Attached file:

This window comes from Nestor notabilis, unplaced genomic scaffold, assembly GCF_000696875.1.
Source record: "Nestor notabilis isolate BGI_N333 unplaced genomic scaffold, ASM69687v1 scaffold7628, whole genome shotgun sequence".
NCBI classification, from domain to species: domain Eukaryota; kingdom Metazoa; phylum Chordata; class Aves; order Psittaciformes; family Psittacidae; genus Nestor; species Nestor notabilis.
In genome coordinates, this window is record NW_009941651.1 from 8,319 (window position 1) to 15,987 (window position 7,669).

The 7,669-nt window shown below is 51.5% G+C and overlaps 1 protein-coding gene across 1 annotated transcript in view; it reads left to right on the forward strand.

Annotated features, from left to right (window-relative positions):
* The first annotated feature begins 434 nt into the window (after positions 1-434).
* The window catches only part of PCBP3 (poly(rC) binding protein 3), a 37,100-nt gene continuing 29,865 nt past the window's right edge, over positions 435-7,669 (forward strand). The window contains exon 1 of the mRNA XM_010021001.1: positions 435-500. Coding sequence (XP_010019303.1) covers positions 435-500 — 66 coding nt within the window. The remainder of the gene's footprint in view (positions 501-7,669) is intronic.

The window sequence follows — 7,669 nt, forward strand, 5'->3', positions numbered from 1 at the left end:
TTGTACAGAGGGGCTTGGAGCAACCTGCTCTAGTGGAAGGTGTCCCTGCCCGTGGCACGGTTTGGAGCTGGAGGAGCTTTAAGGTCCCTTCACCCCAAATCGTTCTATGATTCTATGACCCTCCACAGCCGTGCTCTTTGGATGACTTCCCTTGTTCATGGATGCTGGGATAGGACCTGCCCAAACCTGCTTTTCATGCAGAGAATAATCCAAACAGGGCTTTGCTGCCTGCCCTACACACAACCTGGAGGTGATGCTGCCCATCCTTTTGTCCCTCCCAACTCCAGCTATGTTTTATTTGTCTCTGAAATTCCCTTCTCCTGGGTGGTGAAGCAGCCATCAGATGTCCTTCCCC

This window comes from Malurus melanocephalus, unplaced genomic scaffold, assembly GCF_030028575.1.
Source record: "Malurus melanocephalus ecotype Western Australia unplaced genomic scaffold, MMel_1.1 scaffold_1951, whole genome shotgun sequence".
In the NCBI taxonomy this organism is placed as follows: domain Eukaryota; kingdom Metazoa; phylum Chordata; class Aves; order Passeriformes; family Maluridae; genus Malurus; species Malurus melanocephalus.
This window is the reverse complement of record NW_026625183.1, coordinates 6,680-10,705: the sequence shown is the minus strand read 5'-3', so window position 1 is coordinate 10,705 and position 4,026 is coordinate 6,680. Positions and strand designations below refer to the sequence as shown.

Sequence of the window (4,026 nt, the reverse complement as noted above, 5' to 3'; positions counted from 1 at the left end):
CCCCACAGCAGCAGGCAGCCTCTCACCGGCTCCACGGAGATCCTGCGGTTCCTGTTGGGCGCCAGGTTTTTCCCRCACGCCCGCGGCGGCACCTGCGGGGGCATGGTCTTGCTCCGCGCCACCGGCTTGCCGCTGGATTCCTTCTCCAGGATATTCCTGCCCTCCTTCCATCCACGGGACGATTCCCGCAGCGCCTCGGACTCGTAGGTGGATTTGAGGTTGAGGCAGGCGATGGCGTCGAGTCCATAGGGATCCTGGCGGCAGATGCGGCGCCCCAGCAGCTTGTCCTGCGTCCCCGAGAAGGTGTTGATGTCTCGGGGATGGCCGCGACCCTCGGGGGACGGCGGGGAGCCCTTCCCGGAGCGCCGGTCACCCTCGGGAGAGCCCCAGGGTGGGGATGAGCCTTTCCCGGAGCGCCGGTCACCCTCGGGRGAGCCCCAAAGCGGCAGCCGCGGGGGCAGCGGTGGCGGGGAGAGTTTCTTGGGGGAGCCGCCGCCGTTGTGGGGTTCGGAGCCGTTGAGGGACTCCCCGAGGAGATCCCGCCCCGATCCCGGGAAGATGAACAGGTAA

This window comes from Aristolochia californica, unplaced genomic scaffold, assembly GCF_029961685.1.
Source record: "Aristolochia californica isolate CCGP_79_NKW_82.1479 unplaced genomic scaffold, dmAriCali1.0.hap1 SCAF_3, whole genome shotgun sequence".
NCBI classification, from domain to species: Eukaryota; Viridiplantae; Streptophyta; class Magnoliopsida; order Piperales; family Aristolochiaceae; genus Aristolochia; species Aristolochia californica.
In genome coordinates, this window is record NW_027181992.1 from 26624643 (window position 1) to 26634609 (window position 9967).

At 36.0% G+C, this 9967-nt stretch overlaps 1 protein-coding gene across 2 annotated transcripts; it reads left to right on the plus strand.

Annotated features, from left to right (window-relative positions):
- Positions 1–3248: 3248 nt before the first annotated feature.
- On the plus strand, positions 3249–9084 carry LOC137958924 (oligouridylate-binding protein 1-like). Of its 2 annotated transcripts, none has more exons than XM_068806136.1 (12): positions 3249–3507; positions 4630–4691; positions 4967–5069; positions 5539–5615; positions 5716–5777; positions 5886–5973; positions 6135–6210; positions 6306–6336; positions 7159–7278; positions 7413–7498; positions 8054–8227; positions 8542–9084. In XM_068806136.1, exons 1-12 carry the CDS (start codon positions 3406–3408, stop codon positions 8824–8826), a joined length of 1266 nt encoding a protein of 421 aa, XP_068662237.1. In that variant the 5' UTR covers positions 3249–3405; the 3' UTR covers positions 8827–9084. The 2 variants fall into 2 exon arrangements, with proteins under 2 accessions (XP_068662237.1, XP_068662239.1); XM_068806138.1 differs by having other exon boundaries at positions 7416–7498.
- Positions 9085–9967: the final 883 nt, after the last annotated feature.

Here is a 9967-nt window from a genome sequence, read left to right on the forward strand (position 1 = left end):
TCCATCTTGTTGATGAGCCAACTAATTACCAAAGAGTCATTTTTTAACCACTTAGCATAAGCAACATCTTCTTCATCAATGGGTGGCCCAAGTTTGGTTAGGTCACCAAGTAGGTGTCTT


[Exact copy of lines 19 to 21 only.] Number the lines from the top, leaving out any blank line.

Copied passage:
NCBI classification, from domain to species: Eukaryota; Viridiplantae; Streptophyta; class Magnoliopsida; order Piperales; family Aristolochiaceae; genus Aristolochia; species Aristolochia californica.
In genome coordinates, this window is record NW_027181992.1 from 26624643 (window position 1) to 26634609 (window position 9967).

At 36.0% G+C, this 9967-nt stretch overlaps 1 protein-coding gene across 2 annotated transcripts; it reads left to right on the plus strand.